Snow cover change: Current capabilities - future needs

The cryosphere consists mostly of frozen water and the Earth's snow and ice masses contain 75% of the planet's freshwater. During mid-winter in the Northern Hemisphere, approximately 104 km3 of water are locked up as snow cover on mountain ranges from Alaska to the Himalayas. In the 21st century, climatic warming is projected to increase snow and ice melt in high-mountain areas. The associated hydrological changes will affect rural and urban communities around the Asian water towers and in the Andean mountains. Crop production and hydropower generation, which relies on snowmelt and glacial meltwater in many mountainous regions of the world, will have to adapt to changes in seasonal runoff. Changes in the duration and thickness of lake and river-ice cover in cold regions affect lake evaporation, nutrient/sediment fluxes, aquatic ecosystems and transportation on ice roads. The discharge of rivers flowing through regions of continuous permafrost into the Arctic Ocean is sensitive to Arctic warming and increasing freshwater delivery may influence circulation and sea-ice formation in the Arctic Ocean, which in turn may influence the global climate. Presentations in this session can cover, but are not limited to, the following topics:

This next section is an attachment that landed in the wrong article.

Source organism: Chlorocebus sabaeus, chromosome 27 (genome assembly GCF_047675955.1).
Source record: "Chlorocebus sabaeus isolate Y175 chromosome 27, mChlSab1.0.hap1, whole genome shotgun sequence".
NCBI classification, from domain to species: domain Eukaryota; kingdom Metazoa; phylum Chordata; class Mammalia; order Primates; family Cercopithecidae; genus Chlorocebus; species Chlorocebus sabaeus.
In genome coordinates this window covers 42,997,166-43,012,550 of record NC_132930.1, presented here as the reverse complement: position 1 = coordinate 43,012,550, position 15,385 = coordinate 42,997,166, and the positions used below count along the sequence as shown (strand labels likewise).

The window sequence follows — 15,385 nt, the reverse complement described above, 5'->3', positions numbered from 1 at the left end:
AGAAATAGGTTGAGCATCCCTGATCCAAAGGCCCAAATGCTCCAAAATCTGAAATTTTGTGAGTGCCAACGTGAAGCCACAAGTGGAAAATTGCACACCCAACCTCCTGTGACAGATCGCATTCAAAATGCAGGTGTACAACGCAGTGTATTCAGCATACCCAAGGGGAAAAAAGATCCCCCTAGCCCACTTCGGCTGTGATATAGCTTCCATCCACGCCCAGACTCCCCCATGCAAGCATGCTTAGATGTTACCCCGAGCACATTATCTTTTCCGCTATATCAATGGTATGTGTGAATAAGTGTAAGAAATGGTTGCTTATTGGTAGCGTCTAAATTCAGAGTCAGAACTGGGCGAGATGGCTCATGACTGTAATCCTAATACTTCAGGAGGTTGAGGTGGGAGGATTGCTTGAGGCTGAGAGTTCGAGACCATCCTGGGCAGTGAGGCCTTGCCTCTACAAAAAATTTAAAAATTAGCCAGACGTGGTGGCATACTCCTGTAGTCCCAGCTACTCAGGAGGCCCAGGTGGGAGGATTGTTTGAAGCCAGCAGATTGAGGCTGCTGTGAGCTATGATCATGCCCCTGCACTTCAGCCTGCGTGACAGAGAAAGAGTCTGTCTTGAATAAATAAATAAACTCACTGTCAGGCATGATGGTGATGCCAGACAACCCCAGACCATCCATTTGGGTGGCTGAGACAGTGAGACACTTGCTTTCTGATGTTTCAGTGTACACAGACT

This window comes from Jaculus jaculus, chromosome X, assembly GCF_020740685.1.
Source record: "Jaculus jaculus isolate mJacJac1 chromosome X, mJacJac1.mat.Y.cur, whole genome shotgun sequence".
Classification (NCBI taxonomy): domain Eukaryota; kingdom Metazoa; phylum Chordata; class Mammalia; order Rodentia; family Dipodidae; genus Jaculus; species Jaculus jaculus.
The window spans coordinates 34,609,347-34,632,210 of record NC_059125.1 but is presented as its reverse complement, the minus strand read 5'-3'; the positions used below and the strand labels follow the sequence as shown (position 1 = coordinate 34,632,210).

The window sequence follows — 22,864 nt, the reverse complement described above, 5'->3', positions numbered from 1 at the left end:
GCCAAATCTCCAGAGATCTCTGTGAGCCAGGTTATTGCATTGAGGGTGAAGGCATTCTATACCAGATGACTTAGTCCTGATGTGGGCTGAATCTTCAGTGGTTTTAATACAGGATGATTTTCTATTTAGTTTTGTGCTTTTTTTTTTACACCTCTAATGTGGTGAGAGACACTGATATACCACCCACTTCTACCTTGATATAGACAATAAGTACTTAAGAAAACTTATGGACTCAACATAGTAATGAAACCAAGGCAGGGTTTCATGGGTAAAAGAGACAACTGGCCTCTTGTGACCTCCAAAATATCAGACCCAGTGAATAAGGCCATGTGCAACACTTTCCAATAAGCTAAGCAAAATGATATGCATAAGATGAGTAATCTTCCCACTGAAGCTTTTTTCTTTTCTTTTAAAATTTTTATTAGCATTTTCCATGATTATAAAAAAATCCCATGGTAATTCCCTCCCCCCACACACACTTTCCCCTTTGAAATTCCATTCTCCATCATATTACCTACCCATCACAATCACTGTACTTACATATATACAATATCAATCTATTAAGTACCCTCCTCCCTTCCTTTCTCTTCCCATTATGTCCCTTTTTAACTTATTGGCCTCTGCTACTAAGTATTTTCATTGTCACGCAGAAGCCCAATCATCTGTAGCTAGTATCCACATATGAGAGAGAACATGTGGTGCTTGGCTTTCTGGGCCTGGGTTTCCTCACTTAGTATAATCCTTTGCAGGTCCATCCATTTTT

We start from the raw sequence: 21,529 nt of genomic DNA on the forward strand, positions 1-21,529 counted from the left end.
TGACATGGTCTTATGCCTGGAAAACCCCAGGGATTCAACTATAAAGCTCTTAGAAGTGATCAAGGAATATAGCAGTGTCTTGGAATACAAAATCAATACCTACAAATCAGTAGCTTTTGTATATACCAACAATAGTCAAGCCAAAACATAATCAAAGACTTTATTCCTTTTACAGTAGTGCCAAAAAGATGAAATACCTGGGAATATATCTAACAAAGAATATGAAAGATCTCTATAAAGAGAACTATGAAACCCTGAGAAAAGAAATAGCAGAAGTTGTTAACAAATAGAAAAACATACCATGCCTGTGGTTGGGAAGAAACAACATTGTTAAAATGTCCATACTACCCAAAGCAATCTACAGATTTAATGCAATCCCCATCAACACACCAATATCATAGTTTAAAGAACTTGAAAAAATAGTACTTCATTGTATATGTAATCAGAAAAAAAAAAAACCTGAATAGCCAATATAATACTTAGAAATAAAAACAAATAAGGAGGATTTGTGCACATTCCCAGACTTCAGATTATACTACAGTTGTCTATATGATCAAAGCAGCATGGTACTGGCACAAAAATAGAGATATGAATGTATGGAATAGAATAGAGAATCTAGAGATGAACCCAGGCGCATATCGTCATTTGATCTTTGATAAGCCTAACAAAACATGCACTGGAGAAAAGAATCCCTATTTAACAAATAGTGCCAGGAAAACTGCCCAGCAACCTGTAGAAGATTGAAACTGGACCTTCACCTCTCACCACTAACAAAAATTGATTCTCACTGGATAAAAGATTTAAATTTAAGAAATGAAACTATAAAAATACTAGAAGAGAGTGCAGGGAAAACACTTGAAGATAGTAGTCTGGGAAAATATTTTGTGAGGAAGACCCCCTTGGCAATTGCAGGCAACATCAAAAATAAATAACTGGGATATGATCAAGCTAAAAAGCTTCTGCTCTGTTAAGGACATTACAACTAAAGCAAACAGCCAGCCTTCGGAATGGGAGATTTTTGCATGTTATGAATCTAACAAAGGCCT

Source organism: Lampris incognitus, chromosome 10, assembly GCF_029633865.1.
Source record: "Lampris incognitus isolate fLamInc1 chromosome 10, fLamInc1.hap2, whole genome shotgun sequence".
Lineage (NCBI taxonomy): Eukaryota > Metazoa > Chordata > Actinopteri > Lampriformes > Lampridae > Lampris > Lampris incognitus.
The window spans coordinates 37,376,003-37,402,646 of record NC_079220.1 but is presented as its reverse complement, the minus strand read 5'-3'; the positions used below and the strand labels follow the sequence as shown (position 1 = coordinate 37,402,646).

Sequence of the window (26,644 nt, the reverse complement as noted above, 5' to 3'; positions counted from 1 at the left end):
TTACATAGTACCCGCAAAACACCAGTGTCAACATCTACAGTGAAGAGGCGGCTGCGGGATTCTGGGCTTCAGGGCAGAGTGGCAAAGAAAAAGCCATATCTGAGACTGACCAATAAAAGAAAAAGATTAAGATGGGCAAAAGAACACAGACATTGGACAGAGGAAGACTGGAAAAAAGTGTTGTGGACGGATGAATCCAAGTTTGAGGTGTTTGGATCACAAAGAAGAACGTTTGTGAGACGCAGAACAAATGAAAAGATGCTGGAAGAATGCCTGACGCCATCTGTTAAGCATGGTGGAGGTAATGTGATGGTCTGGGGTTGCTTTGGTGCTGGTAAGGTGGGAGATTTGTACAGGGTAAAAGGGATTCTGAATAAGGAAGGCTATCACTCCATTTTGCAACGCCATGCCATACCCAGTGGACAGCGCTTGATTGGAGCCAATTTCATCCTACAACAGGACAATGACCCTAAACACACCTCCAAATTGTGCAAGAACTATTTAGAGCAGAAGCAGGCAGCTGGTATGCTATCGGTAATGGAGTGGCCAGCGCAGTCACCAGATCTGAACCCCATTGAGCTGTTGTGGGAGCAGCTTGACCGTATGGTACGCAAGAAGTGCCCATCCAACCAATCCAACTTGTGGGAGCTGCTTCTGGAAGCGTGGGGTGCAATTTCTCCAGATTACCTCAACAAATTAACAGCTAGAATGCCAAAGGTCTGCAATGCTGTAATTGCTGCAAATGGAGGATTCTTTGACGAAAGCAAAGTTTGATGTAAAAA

• Changes in seasonality of river runoff in snow- and glacier-dominated river basins;
• Projections of future changes in runoff in partly snow-covered and/or glaciated basins;
• Governance/management of river basins in response to changes in snow and ice melt runoff;
• Cryosphere-related flooding;
• Interaction of Arctic rivers with the cryosphere;
• Changes in water quality and ecosystems associated with glacier decline.
• Education, capacity building and international cooperation